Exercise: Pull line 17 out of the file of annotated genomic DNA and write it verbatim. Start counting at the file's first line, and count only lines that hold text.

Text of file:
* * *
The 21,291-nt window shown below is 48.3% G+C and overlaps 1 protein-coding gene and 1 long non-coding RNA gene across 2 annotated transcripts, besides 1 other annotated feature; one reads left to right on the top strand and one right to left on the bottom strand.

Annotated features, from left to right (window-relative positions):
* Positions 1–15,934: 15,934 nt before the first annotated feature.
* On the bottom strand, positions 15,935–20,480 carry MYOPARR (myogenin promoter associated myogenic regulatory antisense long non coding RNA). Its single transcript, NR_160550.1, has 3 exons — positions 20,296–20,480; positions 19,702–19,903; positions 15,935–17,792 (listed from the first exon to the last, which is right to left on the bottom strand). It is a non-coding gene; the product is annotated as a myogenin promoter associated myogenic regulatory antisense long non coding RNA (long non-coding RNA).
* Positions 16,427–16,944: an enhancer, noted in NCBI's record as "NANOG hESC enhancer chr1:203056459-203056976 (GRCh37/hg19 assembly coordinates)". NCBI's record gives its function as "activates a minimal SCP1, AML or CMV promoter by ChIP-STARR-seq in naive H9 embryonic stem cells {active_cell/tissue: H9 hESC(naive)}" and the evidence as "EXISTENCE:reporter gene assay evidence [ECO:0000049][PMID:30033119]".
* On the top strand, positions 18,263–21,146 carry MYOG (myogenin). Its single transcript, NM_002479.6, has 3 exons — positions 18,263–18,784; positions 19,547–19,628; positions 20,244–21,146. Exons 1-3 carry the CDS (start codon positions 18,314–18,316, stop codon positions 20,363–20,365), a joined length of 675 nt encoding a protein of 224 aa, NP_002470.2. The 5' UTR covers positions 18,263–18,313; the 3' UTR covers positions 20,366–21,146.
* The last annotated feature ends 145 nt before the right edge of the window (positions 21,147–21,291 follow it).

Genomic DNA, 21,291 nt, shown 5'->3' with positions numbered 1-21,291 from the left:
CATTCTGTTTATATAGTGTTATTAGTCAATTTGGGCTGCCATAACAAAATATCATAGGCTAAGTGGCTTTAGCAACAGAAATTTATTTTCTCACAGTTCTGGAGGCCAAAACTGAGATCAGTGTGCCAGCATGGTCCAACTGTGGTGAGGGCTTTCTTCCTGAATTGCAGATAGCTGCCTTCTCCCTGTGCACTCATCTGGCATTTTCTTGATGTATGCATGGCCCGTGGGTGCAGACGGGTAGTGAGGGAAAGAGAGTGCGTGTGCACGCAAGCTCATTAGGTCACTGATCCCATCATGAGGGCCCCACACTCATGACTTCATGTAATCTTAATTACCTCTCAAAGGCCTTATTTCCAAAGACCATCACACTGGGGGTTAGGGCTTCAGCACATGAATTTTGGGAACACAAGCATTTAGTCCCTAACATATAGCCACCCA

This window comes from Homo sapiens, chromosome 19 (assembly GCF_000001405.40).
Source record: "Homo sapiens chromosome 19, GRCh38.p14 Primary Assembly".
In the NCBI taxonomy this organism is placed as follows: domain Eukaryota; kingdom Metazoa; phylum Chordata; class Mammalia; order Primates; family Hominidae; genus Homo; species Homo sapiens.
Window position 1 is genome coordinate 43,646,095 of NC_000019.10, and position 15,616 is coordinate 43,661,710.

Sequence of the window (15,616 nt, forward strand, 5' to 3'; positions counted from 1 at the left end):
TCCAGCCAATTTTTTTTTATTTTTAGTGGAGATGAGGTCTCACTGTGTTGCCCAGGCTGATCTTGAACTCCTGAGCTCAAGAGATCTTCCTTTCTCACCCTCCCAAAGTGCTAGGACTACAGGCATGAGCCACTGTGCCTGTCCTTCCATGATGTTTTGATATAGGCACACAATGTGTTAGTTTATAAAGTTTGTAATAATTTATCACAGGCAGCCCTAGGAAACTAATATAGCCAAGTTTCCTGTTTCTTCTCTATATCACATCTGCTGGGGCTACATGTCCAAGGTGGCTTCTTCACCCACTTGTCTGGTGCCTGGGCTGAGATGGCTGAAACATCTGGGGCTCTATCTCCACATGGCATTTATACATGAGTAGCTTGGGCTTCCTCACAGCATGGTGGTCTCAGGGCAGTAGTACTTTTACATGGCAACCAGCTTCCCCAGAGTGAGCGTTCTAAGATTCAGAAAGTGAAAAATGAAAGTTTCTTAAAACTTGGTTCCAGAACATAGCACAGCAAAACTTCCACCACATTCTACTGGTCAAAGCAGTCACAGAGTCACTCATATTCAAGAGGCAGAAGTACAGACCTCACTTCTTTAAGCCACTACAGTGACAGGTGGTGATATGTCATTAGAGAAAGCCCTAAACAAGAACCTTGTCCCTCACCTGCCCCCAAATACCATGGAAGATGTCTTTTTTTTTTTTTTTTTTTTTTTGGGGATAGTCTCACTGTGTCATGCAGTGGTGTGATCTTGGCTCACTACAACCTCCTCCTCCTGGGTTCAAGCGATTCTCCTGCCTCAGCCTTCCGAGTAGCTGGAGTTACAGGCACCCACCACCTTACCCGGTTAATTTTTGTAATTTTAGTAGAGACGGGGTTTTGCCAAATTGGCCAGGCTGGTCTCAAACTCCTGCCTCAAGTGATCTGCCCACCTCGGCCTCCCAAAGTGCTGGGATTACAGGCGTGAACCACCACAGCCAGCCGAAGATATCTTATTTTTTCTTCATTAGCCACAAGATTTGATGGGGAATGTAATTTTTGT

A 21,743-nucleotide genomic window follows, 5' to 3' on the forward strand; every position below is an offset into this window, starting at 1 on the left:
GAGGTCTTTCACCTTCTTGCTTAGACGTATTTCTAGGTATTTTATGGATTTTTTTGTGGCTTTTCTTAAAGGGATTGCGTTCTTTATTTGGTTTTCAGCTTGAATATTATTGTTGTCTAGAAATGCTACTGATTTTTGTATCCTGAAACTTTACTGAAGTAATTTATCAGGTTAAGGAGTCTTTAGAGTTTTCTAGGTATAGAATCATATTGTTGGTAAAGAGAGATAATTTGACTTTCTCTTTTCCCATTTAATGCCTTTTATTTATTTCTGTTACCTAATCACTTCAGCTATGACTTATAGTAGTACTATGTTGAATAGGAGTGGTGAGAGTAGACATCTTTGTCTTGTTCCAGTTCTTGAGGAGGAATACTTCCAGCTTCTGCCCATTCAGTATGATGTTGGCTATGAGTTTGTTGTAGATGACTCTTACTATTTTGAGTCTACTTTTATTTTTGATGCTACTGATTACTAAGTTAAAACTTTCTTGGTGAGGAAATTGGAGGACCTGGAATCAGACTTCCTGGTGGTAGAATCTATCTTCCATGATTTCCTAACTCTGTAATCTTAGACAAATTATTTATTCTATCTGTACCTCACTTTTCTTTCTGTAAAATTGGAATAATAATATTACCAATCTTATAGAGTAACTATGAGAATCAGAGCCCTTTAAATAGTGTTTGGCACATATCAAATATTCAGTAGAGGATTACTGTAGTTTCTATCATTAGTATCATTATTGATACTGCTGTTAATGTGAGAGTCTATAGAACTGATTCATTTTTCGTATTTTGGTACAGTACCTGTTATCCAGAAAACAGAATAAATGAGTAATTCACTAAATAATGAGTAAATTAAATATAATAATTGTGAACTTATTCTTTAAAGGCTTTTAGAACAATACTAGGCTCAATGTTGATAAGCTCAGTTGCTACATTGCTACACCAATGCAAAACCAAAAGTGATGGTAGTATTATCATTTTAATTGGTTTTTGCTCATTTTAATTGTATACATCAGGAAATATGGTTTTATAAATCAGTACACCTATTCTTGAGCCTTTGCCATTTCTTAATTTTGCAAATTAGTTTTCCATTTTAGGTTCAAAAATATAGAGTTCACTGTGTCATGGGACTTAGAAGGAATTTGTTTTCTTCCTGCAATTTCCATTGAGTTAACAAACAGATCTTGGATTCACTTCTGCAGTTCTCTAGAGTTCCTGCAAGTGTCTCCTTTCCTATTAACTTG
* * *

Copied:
GAGGTCTTTCACCTTCTTGCTTAGACGTATTTCTAGGTATTTTATGGATTTTTTTGTGGCTTTTCTTAAAGGGATTGCGTTCTTTATTTGGTTTTCAGCTTGAATATTATTGTTGTCTAGAAATGCTACTGATTTTTGTATCCTGAAACTTTACTGAAGTAATTTATCAGGTTAAGGAGTCTTTAGAGTTTTCTAGGTATAGAATCATATTGTTGGTAAAGAGAGATAATTTGACTTTCTCTTTTCCCATTTAATGCCTTTTATTTATTTCTGTTACCTAATCACTTCAGCTATGACTTATAGTAGTACTATGTTGAATAGGAGTGGTGAGAGTAGACATCTTTGTCTTGTTCCAGTTCTTGAGGAGGAATACTTCCAGCTTCTGCCCATTCAGTATGATGTTGGCTATGAGTTTGTTGTAGATGACTCTTACTATTTTGAGTCTACTTTTATTTTTGATGCTACTGATTACTAAGTTAAAACTTTCTTGGTGAGGAAATTGGAGGACCTGGAATCAGACTTCCTGGTGGTAGAATCTATCTTCCATGATTTCCTAACTCTGTAATCTTAGACAAATTATTTATTCTATCTGTACCTCACTTTTCTTTCTGTAAAATTGGAATAATAATATTACCAATCTTATAGAGTAACTATGAGAATCAGAGCCCTTTAAATAGTGTTTGGCACATATCAAATATTCAGTAGAGGATTACTGTAGTTTCTATCATTAGTATCATTATTGATACTGCTGTTAATGTGAGAGTCTATAGAACTGATTCATTTTTCGTATTTTGGTACAGTACCTGTTATCCAGAAAACAGAATAAATGAGTAATTCACTAAATAATGAGTAAATTAAATATAATAATTGTGAACTTATTCTTTAAAGGCTTTTAGAACAATACTAGGCTCAATGTTGATAAGCTCAGTTGCTACATTGCTACACCAATGCAAAACCAAAAGTGATGGTAGTATTATCATTTTAATTGGTTTTTGCTCATTTTAATTGTATACATCAGGAAATATGGTTTTATAAATCAGTACACCTATTCTTGAGCCTTTGCCATTTCTTAATTTTGCAAATTAGTTTTCCATTTTAGGTTCAAAAATATAGAGTTCACTGTGTCATGGGACTTAGAAGGAATTTGTTTTCTTCCTGCAATTTCCATTGAGTTAACAAACAGATCTTGGATTCACTTCTGCAGTTCTCTAGAGTTCCTGCAAGTGTCTCCTTTCCTATTAACTTG